Greek Court Supports Extradition of Former BTC-E Operator Alexander Vinnik


Greek Court Supports Extradition of Former BTC-E Operator Alexander Vinnik

A Greek court has ruled in favor of extraditing the alleged former operator of BTC-e, Alexander Vinnik, to the United States. Vinnik was arrested by authorities late July 2017, and stands accused of masterminding a $4 billion money-laundering ring through the cryptocurrency exchange BTC-e.

Also Read: BTC-E Rebrands to Wex Exchange — Claims to Be AML/KYC Compliant

Alexander Vinnik Will Face up to 55 Years in Prison If Extradited to the United States

Greek Court Supports Extradiction of Former BTC-E Operator Alexander Vinnik

The Russian is accused of providing money laundering services and facilitating a wide range of crimes extending back from 2011, including drug trafficking and computer hacking. Vinnik denies having been the former operator of BTC-e, instead claiming that he only worked as a “technical consultant” for the cryptocurrency exchange. Vinnik is also accused of having profited from the Mt. Gox hack, with U.S. authorities claiming that Vinnik “obtained” funds that had been stolen from Mt. Gox, before laundering them via BTC-e and Tradehill.

Russia has also submitted an extradition request for Vinnik, who there would be subject to more lenient charges of fraud. Although Alexander Vinnik also denies accusations of fraud, he has consented to Russia’s extradition request. A date has yet to be set for the formal hearing of Russia’s extradition request. Vinnik is one of seven Russian nationals that have been arrested or indicted for U.S. cybercrime charges this year.

Vinnik and his lawyers have appealed to the Greek Supreme Court, arguing that “insufficient indications, let alone evidence” had been presented against Vinnik by the Thessaloniki court that ruled in favor of extraditing the Russian. The lawyer leading Vinnik’s defense, Alexandros Lykourezos, told media, “we hope and expect a better outcome.” If the appeal is unsuccessful, Greece’s justice minister will have the final say regarding Vinnik’s future, as the Greek justice minister has the power to approve or block competing extradition requests for individuals tried in Greece. “We have faith in the Greek justice system and a long road ahead of us,” Xanthippi Moisidou, another lawyer defending Vinnik told reporters.

Vinnik Was Arrested in a Coastal Village Located in Northern Greece During Late July

Greek Court Supports Extradiction of Former BTC-E Operator Alexander Vinnik

Following Vinnik’s arrest, BTC-e went offline, hosting a static front page claiming that the website was under maintenance. The U.S. Department of Justice described BTC-e as “one of the largest entities in the field of electronic money laundering.”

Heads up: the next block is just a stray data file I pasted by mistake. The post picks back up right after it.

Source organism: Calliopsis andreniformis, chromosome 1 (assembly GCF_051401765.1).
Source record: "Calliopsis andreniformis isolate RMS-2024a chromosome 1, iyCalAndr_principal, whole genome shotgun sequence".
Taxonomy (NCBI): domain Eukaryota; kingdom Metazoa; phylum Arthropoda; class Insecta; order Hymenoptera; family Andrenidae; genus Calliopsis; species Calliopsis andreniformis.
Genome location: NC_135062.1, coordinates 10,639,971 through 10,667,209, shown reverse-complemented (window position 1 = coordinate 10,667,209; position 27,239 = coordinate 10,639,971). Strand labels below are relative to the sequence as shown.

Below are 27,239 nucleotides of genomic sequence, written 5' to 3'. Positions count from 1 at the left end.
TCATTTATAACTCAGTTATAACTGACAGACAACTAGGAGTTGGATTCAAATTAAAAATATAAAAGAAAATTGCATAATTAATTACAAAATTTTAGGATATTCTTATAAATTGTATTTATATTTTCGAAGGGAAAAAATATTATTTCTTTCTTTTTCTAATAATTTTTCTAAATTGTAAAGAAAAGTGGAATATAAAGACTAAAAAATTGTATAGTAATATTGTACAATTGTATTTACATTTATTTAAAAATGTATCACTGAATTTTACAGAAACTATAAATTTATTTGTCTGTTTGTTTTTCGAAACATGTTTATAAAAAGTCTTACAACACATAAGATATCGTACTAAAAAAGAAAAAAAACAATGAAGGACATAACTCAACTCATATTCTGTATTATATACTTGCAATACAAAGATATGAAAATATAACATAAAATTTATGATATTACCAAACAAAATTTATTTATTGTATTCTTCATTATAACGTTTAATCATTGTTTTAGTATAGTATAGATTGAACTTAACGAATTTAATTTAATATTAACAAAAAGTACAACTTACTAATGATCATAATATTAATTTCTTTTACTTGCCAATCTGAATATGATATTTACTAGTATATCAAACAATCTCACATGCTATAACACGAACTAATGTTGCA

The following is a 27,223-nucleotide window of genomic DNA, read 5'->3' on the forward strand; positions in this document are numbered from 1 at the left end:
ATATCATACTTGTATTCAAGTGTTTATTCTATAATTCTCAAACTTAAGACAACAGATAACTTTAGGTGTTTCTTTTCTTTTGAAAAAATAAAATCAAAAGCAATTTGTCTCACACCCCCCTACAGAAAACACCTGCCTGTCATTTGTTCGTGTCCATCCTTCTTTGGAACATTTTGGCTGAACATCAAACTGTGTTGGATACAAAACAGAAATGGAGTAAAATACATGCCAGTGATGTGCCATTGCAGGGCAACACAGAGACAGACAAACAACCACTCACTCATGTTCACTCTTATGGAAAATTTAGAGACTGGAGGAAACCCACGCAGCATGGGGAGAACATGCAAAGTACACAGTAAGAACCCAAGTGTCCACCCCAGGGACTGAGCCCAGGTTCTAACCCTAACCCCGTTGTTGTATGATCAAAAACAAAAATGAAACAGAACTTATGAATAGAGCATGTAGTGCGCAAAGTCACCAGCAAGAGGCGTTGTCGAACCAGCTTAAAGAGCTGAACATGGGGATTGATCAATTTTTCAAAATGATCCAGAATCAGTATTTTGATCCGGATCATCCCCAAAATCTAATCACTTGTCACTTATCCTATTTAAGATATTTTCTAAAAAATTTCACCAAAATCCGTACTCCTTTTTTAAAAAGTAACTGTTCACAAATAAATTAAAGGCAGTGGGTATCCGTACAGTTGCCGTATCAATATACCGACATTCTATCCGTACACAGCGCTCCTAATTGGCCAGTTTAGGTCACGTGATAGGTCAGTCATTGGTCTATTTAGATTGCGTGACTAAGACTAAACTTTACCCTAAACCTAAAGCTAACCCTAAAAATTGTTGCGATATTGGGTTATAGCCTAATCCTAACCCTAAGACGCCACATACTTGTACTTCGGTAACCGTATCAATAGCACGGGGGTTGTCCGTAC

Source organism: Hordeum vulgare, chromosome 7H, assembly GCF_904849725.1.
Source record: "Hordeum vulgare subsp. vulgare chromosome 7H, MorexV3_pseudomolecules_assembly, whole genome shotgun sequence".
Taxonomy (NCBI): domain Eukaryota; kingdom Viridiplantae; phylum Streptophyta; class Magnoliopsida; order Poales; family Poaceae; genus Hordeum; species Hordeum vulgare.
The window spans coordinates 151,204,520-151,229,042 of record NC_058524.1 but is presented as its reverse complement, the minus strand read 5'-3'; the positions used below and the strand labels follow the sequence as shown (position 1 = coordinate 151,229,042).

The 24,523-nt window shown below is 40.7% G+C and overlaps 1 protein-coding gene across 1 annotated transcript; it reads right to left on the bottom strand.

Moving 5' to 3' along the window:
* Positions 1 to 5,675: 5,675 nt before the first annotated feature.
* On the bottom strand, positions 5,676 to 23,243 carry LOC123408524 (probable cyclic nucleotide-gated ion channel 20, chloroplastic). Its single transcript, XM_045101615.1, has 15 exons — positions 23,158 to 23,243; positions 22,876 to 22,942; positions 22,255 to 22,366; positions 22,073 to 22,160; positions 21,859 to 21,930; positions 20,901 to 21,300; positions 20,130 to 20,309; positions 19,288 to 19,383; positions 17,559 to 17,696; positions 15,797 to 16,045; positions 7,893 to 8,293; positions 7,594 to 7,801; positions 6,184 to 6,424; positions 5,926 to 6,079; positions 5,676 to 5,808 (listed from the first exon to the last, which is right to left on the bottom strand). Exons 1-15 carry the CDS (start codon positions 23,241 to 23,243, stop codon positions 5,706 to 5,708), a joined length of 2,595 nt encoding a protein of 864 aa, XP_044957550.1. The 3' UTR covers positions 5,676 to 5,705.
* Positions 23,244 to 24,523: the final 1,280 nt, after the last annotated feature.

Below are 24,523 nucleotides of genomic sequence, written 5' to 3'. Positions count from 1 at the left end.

The arrest and subsequent seizure of BTC-e’s assets has brought into question how far the international jurisdiction of the United States extends with regards to cybercrime. These actions comprised the first instance of U.S. government agencies attacking a completely foreign exchange on foreign soil. BTC-e reported that “on July 25… the FBI staff came to the data center… and seized all equipment, the servers contained databases and purses of our service,” in addition to fining the company $110,003,314 USD. Amidst the chaos, numerous presumably innocent traders’ funds were seized – including an Australian who lost $430,000 USD worth of bitcoin as a consequence of the U.S. government’s seizures.

BTC-e has since rebranded to, and claims to operate in full compliance with Anti-Money Laundering and Know Your Customer laws and requirements.

Do you think that Alexander Vinnik will be extradited to the United States for trial? Share your thoughts in the comments section below!

Images courtesy of Shutterstock, Wikipedia

Tags in this story
Bitcoin, BTC-e, btce, Cryptocurrency, Exchange, extradite, extradition, Greek, Money Laundering, N-Economy, Rule, U.S., United States, US, vinnik

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Samuel Haig

Samuel Haig is a journalist who has been completely obsessed with bitcoin and cryptocurrency since 2012. Samuel lives in Tasmania, Australia, where he attended the University of Tasmania and majored in Political Science, and Journalism, Media & Communications. Samuel has written about the dialectics of decentralization, and is also a musician and kangaroo riding enthusiast.

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